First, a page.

This Week’s Comics: Witches Versus Speedbikes, Putin’s Dark Past, and Forbidden Space-Love


“Stakes, suspense, and agency,” those were the three elements drilled into me in a creative writing class many many years ago. Give your characters something to lose, give them a worsening problem, and give them the power to do something about it, the instructor told us, and you’ll solve three-quarters of your narrative problems.

I think back on that trilogy a lot when I review comics, because sure enough those are often the three elements that make the difference between a book that works and one that I yearn to put down. I don’t mean to say that I assign review scores based solely on whether they meet those criteria — just that it’s hard to dislike a story when it nails those basics.


This week we have one new release that hit stakes-suspense-agency squarely on the head, a book that nails stakes and suspense but fumbles agency, and a third book that manages to avoid all three. All in all, a solid validation of one of the few things I actually managed to absorb in college. Thanks as always to Phoenix for the help sorting through new releases!



An excellent pairing with last week’s New Masters, this Afro-Futurism adventure presents a far-off future Johannesburg where vicious gangs roam the wastes, ghosts watch over the living, and hovering speeder-bikes mix with witches. There’s a marvelous blend of age-old magic and modern technology, and I’m particularly intrigued by the way that the old magic seems to have aged much better than the tech. In the passing of centuries, machines have become rattly and dilapidated, whereas the ancient gods have thrived. Unfortunately, this issue-one takes a decidedly light touch when establishing the rules of this world: How do ghosts work and who can see them? How dangerous and numerous are the gangs? What is the mysterious illness plaguing a hero’s mother? Is the seemingly-sentient plant a product of genetic engineering or divine magic or both? A little mystery in a story is fine, but it’s less fun when it becomes head-scratching homework.

Rating: 🌿🌿🌿🌿 (4/5)

Writer: Isaac Mogajane. Artist & Colorist: Santtos Letterer: Dave Sharpe. Covers: Andy Clarke, Jose Villarrubia, Jen Hickman, Dale Altmann. Logo design: Dave Sharpe. Backmatter Design: Charles Pritchett. Editor: Mike Marts. Created by: Isaac Mogajane



A bustling bronze-age city is bifurcated between two social strata: On one side, the powerful occupying soldiers who serve the rich; and on the other, a put-upon laborer/slave caste who must watch their every step, lest they be arrested, tortured, or killed. In that lowly class, a young laborer named Darin yearns for something more — he is a gifted artist, and spends his days sketching the world around him, and also leaping from rooftop to rooftop to escape detection and capture by the guards. It’s a little bit Disney’s Aladdin, a little bit 1980’s Xanadu. Our hero is your standard hero’s-journey square-jawed handsome hunk, with a family that shakes its head at how his head’s always in the clouds. Far more interesting (and, sadly, given far fewer pages) is Darin’s sister Laia, who carries memories of their long-gone mother and complex feelings about the mother’s role in a presumably-failed resistance movement. Laia carries some trauma that makes her reluctant to leave the house, but when she’s forced to venture out into the world, we see that she has rich relationships with other workers, access to juicy gossip, and a far more interesting dilemma than her brother. If only she’d been our main character instead of her bland-blond brother.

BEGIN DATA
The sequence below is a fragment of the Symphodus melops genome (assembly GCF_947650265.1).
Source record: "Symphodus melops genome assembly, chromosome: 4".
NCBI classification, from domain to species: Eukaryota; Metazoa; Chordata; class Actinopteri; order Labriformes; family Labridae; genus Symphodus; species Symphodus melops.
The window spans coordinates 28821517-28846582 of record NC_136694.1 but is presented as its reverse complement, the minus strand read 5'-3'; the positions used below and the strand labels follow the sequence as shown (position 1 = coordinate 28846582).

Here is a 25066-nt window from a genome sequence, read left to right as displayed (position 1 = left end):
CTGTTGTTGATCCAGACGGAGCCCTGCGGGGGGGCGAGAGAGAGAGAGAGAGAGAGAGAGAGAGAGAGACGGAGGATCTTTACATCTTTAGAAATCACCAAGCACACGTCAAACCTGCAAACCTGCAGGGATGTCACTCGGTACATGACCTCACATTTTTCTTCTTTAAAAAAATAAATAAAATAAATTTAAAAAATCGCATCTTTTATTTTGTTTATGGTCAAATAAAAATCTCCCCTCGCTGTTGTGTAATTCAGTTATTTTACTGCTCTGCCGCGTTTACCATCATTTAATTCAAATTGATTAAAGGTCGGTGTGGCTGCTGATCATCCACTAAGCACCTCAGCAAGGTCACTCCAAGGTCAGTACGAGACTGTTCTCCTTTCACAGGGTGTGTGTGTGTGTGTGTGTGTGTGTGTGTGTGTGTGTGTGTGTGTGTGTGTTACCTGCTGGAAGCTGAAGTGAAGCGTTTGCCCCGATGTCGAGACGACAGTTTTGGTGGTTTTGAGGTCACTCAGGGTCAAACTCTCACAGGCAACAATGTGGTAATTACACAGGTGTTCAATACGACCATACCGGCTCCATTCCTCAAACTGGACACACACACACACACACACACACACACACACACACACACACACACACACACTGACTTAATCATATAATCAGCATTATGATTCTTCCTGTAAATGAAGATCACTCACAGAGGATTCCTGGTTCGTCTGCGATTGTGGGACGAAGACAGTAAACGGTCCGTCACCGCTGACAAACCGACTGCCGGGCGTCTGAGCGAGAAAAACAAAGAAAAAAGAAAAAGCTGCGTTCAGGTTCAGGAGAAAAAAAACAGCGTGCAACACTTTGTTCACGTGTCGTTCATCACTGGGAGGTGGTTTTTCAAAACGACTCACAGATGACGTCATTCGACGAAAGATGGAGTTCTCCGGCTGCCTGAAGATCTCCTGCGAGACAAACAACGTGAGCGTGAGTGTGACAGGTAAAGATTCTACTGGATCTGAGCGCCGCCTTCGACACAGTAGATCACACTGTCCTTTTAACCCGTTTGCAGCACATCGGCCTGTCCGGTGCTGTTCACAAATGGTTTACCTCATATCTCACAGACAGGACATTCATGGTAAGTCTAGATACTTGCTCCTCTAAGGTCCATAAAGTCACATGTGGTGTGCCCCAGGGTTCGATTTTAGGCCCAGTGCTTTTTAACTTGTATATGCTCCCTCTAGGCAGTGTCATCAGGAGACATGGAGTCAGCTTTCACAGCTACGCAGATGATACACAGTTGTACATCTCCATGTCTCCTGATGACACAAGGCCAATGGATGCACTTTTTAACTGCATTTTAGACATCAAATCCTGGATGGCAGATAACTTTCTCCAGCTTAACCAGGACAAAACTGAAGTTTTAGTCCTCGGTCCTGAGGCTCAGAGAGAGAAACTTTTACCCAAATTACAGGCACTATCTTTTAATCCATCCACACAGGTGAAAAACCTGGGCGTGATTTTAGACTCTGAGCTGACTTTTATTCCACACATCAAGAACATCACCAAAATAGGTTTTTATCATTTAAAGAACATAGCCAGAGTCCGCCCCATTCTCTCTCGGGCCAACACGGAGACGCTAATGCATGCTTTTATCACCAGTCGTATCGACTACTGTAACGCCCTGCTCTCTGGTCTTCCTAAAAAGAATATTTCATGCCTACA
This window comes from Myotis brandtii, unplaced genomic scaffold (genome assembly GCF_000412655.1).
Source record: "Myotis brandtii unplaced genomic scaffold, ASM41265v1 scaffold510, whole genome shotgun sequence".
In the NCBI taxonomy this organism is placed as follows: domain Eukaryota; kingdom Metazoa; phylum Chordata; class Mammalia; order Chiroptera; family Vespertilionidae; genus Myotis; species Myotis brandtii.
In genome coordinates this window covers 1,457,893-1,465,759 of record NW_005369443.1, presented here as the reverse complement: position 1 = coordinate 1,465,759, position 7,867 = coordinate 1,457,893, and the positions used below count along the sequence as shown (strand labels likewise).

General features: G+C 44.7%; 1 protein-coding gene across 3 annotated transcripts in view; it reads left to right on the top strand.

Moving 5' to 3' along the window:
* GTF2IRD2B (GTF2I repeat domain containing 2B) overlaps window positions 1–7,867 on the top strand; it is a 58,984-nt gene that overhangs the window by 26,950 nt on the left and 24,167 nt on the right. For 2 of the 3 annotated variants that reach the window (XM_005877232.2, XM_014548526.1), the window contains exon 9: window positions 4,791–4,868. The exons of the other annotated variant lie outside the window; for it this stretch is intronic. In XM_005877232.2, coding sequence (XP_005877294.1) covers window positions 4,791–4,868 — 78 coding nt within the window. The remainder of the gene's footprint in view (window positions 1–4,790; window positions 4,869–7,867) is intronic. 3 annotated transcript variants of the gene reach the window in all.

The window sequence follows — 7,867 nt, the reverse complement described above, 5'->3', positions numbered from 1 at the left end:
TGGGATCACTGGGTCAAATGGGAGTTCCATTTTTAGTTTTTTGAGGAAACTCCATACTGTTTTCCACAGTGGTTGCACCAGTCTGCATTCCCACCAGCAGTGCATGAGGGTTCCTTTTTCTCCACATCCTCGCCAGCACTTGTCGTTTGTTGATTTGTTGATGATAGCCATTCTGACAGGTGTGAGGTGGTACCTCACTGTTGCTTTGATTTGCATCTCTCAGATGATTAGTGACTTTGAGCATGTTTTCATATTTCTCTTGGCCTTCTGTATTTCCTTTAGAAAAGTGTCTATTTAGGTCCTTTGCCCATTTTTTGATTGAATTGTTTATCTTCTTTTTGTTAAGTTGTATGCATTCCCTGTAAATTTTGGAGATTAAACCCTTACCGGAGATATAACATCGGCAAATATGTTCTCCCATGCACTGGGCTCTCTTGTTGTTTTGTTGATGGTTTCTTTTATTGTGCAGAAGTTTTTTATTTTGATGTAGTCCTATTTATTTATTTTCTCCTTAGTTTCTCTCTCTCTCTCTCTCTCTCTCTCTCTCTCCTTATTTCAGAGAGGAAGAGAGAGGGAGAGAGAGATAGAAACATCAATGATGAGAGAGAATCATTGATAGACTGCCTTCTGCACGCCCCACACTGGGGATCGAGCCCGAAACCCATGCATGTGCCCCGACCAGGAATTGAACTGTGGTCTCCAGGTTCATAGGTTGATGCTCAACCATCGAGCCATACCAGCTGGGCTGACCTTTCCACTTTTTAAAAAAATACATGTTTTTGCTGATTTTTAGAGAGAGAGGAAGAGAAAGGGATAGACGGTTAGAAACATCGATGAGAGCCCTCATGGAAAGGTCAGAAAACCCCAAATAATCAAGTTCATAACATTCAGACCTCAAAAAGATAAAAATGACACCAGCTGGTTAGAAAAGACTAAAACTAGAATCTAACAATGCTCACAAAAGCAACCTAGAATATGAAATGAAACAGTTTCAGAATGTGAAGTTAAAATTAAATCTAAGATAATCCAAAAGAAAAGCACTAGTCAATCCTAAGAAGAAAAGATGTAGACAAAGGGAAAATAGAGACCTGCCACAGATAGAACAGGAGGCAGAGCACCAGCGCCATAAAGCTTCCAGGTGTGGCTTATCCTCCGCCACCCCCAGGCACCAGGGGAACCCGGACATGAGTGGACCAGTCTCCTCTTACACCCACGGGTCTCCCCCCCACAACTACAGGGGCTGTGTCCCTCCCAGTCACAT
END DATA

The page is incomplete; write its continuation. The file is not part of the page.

Rating: 🍑🍑🍑 (3/5)

Story: Sabaa Tahir. Script: Nicole Andelfinger. Art: Sonia Liao. Inking assistance: Annette Fanzhu. Colors: Kieran Quigley, Micaela Tangorra. Letters: Mike Fiorrentino.



“Well, this is going to be a real laugh riot,” I thought when I picked up this illustrated chronology of Vladimir Putin’s life. Prepare for 150 pages of bummers in what feels like a terse Wikipedia entry. Putin’s Russia is a list of facts, which I imagine would be handy to someone who needs to get up to speed on the ups and downs of the dictator’s life; but I wouldn’t call it a particularly gripping read. The dry recitation of events lacks the context of causality — yes, that person was poisoned, or that oligarch was exiled, and that target was bombed, but why? What was the fallout? Who benefitted? As eventful as this narrative is, it’s difficult to gauge the relative significance of the events: A thing happens; another thing happens; something else happens; but so what? In the end, it’s clear that Putin’s a bad guy, but didn’t we know that already? The art is coherent but aside from the occasional map does nothing to further illuminate the text. Buried in this lengthy listicle are touches that seem like they could make for interesting stories — the creative assassinations and catastrophic mis-handling of various crises raise many unresolved questions about just what went wrong and who was responsible — but the necessary connective tissue between the facts simply isn’t there.

Rating: 🇷🇺🇷🇺 (2/5)

Written and illustrated by Darryl Cunningham.



It’s a big week for weighty paperback releases! Marvel gives Deadpool a new look with Deadpool Samurai this week, a surprisingly thick book. Also of interest is Across a Field of Starlight, a sci-fi romance about literally star-crossed lovers. Pixels of You presents a future in which a robot and a cybernetically augmented human must learn to work together. And The Greatest Thing is a gentle coming-of-age about shifting friendships in high school. Article Source: